I feel blessed that I was able to respond with calm, kind words. And sort of sad he didn't seem to get my joke about being wary of nuns. 

Tuesday, August 26, 2014


Our family is weird. I know this is common knowledge by now, but I honestly think our weirdness may have reached a new level.

My husband and I have a slight ... ok, more accurately a huge obsession with the tv show How I Met Your Mother (HIMYM). When he introduced me to the show, my husband wasn't sure how I'd feel about it, as one of the characters in particular is quite the womanizer. Somehow I managed to absolutely love the show and still laugh at it as we watch seasons 1-8 over and over while waiting for the final season to be released on dvd next month.

HIMYM could very well be a guidebook for how we don't want our children to pursue romantic and/or sexual relationships when they feel they're ready for such a thing. Perhaps Lily and Marshall's relationship might be appropriate - falling in love, being respectful and encouraging of each other's goals, and maintaining a monogamous relationship - but Barney Stinson's 200+ sexual conquests and Ted's sleeping with most of his girlfriends within the first couple dates are not our idea of healthy relationship models. Therefore, our children haven't seen HIMYM. They have, however, been subjected to HIMYM inspired humor, the ducky tie (a Christmas gift from me to my husband), endless HIMYM references, and general daily conversation about HIMYM (Genereal Daily Conversation!).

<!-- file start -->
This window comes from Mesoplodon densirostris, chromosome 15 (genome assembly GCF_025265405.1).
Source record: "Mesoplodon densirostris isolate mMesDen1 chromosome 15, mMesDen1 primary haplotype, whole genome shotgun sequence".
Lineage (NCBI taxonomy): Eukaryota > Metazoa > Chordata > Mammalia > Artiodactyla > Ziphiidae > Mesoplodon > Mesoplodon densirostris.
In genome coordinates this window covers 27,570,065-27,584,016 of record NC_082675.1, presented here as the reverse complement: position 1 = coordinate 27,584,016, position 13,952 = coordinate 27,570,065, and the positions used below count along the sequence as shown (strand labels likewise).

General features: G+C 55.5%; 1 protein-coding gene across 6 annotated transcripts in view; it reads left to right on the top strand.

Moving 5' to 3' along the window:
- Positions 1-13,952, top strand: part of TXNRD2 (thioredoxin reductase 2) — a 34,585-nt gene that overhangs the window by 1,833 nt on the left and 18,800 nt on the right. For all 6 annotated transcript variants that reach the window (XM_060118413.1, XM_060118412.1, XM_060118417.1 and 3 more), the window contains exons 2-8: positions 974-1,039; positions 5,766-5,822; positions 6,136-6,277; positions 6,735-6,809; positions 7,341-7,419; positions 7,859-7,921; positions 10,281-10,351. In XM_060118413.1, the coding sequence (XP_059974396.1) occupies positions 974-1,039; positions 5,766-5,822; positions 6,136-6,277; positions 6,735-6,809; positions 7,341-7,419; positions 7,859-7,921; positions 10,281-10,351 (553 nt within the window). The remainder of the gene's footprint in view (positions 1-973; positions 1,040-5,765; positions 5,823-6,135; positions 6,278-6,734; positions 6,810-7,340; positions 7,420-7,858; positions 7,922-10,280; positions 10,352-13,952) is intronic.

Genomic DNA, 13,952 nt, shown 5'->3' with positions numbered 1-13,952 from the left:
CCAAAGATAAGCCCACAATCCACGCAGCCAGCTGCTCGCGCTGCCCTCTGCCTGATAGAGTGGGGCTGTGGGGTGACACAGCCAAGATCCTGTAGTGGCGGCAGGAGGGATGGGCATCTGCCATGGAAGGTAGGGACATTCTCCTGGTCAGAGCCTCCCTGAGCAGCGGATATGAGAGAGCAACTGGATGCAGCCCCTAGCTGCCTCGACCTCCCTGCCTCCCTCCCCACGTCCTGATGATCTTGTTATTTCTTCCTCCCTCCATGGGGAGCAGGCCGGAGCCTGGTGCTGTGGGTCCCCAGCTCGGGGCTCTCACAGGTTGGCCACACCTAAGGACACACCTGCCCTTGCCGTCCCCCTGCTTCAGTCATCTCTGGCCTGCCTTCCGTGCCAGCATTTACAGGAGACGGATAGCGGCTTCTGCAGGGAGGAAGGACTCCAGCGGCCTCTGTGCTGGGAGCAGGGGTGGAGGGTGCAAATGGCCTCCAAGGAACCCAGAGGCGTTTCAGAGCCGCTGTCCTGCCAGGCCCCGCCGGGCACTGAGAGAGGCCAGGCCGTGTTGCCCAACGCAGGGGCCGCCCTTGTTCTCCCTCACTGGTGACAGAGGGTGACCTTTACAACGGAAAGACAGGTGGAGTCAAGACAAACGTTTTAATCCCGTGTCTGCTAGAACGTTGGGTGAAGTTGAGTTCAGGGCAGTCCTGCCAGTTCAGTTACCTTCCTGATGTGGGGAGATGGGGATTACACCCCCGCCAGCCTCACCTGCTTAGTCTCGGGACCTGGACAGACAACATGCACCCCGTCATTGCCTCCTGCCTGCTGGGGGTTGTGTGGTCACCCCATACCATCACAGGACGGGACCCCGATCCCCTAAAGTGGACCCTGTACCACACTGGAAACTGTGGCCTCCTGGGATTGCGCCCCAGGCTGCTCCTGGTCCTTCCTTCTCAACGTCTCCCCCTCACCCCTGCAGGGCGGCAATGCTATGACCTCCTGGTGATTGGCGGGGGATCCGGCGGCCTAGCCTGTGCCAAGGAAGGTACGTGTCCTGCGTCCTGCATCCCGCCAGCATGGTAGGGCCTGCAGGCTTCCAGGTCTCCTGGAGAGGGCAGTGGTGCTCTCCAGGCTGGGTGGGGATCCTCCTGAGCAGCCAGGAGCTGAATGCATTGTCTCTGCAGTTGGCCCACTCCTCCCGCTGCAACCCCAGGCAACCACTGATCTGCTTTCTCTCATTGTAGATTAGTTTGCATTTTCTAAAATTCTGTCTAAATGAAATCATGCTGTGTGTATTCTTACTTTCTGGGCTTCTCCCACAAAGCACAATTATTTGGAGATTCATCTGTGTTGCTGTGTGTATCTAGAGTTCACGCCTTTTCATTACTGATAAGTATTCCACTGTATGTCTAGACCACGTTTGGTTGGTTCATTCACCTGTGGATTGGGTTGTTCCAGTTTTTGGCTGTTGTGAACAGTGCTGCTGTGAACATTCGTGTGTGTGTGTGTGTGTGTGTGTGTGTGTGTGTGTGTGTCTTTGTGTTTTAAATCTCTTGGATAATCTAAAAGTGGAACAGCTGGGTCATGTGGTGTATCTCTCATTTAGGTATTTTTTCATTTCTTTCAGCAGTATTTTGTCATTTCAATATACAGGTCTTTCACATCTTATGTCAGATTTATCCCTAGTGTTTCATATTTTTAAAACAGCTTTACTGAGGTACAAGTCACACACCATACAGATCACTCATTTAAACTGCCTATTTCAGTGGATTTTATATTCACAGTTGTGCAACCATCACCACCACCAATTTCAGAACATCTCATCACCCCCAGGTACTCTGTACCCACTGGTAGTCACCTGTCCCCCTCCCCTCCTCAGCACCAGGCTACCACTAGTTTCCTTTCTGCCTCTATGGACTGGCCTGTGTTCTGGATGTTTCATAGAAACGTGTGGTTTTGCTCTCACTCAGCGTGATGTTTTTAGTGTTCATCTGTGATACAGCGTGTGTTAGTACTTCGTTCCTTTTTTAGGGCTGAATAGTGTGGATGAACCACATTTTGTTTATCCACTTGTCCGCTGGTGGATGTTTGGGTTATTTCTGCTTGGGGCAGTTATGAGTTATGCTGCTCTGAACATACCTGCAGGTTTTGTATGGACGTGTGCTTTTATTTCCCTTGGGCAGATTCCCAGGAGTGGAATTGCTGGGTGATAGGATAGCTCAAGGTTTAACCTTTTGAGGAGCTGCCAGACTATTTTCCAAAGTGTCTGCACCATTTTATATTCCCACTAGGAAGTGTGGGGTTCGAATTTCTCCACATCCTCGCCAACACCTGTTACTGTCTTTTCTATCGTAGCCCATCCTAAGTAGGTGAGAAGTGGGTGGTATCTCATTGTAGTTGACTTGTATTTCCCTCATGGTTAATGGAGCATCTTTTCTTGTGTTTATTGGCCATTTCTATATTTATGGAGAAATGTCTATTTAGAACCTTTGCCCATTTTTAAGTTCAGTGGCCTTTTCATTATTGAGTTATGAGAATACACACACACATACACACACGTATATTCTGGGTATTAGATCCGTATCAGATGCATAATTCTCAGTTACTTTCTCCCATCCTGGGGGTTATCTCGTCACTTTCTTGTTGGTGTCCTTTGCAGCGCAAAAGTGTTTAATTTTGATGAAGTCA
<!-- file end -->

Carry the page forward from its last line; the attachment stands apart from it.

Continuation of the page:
This has caused our fourteen year old to question when he'll be allowed to watch this epic program. He points out its TV-14 rating and his own age, so why not now?

Why not? Because there are way too many references that will go too far over his head for him to watch it now. He has work to do! He needs to get studying! We, in our glorious weirdness, have made up a list of prerequisites he must complete before being allowed to watch How I Met Your Mother. It includes, but is not limited to, such things as Doogie Howser, MD, Lethal Weapon, Terminator, Field of Dreams, Stand and Deliver, Happy Days, Die Hard, Stand By Me, Dirty Dancing, Top Gun, The Price Is Right, Dead Poet's Society, and much to my chagrin, the Weekend at Bernie's movies. He has already seen Star Wars, The Karate Kid, Crocodile Dundee III (it really does hold up!), Ferris Bueller's Day Off, Jurassic Park, and The Breakfast Club.